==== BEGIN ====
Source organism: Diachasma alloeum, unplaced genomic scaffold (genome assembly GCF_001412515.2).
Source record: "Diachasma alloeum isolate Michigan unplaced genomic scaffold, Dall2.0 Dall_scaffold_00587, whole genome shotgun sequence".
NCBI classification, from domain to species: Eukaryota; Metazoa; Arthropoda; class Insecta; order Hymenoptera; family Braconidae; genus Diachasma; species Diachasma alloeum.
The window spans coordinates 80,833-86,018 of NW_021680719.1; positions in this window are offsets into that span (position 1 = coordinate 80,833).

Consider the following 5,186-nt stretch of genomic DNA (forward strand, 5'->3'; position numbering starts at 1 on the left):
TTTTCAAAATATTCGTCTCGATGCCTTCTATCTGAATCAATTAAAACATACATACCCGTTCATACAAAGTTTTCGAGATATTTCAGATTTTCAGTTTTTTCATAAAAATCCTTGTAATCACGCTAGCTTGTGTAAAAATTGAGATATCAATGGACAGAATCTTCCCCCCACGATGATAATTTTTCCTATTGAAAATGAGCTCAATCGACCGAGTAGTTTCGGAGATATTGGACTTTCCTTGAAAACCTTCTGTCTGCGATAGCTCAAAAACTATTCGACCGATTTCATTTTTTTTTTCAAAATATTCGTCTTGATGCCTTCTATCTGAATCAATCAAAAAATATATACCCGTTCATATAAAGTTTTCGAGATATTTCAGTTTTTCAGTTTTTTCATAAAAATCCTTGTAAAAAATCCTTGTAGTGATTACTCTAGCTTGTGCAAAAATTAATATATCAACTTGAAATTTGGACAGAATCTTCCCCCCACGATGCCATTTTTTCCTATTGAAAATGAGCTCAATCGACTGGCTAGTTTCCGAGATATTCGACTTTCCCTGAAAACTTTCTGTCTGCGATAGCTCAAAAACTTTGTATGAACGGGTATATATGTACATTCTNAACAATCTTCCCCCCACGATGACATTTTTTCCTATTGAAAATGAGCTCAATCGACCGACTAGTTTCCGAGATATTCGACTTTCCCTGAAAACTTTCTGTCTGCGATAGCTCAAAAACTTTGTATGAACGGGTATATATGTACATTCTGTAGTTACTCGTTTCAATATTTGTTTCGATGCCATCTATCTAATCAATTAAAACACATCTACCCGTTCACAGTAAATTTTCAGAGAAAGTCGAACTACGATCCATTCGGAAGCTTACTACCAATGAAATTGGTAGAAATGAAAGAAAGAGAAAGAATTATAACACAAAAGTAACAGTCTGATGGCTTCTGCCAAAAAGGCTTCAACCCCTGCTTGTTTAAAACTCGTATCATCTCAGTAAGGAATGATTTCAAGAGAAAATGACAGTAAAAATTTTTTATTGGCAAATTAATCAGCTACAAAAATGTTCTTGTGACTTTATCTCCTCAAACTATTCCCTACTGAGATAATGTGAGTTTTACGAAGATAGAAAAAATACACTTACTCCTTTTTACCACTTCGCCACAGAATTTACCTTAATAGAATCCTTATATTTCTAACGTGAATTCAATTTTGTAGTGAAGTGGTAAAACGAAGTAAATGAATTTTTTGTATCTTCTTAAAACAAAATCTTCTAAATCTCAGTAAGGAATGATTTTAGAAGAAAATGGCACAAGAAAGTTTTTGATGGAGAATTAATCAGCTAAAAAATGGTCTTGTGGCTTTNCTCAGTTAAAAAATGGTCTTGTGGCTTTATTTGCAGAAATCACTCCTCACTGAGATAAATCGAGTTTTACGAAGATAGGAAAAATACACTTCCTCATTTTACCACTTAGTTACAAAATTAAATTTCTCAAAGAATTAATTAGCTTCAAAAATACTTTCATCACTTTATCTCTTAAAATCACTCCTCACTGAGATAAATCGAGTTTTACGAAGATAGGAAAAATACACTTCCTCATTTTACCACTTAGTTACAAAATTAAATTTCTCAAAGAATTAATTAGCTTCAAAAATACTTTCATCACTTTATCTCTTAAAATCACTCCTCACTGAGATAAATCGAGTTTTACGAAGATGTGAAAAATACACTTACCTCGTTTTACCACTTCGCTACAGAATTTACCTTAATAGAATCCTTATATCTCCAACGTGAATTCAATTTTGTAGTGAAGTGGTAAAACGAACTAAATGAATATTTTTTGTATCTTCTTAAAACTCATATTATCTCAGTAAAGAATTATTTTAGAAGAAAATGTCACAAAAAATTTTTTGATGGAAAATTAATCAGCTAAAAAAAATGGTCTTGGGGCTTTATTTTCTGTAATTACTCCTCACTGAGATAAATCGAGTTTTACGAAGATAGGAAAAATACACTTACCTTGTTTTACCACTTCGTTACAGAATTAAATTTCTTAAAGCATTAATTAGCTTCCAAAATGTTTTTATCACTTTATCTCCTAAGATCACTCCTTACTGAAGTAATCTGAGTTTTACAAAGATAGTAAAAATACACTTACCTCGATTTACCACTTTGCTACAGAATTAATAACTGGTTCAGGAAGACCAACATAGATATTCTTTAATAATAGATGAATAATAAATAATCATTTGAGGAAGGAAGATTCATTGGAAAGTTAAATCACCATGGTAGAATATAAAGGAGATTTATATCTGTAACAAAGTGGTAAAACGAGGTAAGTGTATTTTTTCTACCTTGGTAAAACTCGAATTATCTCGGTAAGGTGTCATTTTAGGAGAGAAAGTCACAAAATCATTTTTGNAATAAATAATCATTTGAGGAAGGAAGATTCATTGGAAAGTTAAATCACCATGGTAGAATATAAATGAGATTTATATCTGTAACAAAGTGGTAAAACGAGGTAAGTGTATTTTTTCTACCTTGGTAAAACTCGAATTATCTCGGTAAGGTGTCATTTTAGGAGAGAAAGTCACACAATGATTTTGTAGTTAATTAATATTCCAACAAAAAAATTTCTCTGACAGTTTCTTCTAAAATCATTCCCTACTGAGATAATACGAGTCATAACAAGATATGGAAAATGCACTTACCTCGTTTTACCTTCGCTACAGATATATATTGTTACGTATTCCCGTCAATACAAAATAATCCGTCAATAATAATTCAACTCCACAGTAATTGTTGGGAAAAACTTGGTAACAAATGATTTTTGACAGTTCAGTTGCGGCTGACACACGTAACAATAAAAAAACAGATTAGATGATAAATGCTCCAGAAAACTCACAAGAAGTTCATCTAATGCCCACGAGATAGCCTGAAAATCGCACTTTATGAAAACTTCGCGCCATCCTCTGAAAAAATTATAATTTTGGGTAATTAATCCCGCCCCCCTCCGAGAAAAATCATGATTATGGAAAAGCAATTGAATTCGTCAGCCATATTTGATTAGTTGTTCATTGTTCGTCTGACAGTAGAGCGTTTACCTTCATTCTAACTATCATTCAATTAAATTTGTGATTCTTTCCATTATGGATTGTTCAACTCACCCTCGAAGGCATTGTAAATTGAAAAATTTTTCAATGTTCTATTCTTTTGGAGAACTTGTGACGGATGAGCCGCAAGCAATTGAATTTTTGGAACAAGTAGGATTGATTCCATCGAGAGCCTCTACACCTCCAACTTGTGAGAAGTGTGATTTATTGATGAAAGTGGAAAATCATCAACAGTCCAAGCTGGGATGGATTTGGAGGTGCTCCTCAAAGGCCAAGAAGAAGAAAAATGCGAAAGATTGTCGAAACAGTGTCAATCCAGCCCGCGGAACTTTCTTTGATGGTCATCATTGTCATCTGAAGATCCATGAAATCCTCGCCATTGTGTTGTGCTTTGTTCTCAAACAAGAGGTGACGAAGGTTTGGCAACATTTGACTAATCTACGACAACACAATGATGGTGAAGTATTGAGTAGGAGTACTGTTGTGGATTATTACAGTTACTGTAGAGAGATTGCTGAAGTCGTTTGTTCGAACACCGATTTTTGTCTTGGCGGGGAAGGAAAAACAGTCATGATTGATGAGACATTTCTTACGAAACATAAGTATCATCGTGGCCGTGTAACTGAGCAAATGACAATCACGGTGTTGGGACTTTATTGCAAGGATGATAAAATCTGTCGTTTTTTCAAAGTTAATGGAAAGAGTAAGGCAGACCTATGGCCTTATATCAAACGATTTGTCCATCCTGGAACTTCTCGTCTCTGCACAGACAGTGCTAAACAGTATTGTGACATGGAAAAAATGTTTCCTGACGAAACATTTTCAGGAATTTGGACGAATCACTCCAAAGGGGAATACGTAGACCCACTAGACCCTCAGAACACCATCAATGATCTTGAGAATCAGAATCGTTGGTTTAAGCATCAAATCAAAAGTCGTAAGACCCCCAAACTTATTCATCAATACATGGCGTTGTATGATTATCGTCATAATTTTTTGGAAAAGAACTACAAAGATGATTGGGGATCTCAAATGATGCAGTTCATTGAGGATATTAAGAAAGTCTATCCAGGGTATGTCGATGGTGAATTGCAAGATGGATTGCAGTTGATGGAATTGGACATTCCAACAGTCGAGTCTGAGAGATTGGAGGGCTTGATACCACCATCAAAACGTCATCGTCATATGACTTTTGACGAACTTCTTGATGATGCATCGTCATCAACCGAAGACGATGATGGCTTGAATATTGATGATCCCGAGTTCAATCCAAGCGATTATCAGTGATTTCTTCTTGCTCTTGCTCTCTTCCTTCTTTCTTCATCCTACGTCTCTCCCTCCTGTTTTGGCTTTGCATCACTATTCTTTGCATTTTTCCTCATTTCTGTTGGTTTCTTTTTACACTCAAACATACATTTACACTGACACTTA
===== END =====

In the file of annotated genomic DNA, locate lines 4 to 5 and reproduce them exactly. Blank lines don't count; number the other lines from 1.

The window spans coordinates 80,833-86,018 of NW_021680719.1; positions in this window are offsets into that span (position 1 = coordinate 80,833).

Consider the following 5,186-nt stretch of genomic DNA (forward strand, 5'->3'; position numbering starts at 1 on the left):